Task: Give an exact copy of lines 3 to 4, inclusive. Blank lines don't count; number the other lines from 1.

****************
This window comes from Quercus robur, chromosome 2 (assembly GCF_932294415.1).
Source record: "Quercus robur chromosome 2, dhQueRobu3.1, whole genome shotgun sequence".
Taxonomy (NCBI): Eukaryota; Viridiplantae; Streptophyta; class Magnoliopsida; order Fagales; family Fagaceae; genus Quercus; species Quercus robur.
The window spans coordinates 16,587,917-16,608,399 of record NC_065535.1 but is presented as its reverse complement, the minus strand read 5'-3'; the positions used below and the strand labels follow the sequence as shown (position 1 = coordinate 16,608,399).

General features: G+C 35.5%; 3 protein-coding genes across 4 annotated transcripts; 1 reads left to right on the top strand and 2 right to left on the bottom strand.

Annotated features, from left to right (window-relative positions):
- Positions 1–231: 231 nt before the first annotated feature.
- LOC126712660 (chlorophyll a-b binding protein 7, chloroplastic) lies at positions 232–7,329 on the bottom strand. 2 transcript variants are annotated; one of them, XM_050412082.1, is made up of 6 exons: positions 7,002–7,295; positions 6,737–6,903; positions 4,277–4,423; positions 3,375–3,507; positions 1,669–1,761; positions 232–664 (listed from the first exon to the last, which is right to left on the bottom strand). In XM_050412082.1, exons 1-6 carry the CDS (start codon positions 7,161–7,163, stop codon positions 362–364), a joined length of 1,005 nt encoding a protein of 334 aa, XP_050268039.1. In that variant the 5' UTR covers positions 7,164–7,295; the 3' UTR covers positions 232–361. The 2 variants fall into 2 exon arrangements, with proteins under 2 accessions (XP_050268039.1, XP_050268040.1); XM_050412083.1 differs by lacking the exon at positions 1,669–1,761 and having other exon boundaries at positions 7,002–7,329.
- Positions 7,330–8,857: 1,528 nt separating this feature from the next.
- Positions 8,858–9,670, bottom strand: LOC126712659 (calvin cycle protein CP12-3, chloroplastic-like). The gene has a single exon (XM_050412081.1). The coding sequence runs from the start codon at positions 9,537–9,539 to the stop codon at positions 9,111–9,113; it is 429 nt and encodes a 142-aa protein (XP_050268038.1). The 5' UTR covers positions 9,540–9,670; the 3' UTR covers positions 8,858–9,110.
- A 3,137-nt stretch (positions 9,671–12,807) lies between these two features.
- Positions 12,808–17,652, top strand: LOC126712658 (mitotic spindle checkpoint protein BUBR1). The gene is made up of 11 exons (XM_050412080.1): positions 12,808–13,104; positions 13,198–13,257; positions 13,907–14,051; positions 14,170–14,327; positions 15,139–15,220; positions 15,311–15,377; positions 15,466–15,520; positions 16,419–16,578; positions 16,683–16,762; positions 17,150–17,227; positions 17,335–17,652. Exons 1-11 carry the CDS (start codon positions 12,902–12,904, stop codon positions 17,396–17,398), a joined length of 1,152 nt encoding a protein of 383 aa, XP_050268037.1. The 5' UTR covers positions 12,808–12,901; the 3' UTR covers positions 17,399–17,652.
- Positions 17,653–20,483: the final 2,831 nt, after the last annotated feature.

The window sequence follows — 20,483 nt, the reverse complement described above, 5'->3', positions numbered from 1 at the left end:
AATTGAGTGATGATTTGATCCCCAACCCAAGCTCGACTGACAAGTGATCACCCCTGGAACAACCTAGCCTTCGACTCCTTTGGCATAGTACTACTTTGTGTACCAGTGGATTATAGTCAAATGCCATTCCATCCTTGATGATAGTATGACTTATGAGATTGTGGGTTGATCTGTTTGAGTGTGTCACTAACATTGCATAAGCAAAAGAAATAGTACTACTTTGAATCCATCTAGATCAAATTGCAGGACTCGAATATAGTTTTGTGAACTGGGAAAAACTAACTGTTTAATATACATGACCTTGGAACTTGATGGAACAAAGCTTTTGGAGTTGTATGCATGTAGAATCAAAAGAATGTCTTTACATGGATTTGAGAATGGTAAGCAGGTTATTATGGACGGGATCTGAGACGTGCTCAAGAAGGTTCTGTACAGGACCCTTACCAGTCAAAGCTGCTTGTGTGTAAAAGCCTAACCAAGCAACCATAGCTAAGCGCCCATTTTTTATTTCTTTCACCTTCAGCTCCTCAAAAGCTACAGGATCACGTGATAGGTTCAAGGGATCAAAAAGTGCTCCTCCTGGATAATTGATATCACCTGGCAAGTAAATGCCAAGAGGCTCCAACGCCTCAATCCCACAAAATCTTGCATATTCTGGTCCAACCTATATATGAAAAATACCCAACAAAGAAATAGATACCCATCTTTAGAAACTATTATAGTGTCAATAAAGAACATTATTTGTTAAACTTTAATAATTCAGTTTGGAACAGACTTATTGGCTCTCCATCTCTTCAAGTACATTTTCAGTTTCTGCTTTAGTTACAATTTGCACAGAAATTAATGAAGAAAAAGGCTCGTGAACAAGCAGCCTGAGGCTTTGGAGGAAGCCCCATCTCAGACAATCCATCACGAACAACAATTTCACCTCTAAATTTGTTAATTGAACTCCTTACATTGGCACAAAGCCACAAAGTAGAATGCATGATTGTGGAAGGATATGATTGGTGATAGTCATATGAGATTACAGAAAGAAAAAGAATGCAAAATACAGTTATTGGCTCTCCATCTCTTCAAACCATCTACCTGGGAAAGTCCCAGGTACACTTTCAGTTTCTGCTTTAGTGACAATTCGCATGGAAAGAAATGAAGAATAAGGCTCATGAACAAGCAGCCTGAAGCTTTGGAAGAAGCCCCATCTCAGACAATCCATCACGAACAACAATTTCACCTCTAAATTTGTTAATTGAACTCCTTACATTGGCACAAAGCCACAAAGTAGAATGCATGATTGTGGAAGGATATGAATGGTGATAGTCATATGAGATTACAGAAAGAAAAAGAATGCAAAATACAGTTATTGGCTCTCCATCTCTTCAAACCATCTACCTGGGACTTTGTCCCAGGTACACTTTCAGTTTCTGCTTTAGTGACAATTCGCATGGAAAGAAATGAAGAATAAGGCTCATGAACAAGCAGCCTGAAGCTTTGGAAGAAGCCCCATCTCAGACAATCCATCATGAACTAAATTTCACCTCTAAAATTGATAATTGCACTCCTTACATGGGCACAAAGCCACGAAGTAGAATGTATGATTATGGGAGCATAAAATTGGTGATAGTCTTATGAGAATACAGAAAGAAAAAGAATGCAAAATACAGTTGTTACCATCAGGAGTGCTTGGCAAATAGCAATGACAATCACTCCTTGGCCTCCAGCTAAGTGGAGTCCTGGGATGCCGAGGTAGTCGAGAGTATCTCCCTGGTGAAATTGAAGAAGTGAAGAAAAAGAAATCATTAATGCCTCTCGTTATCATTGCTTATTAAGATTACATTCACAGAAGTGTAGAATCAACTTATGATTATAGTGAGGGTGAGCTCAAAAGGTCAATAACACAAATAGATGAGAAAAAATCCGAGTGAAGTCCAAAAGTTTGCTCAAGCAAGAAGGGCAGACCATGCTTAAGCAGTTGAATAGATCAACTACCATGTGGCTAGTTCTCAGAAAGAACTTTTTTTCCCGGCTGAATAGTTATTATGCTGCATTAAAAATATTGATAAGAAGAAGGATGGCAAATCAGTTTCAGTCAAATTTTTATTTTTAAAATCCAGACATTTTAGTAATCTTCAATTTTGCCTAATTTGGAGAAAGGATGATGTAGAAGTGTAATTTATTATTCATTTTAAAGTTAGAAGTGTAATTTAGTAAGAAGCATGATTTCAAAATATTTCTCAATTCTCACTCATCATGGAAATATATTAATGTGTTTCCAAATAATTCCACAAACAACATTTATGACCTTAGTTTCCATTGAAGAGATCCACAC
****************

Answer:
Taxonomy (NCBI): Eukaryota; Viridiplantae; Streptophyta; class Magnoliopsida; order Fagales; family Fagaceae; genus Quercus; species Quercus robur.
The window spans coordinates 16,587,917-16,608,399 of record NC_065535.1 but is presented as its reverse complement, the minus strand read 5'-3'; the positions used below and the strand labels follow the sequence as shown (position 1 = coordinate 16,608,399).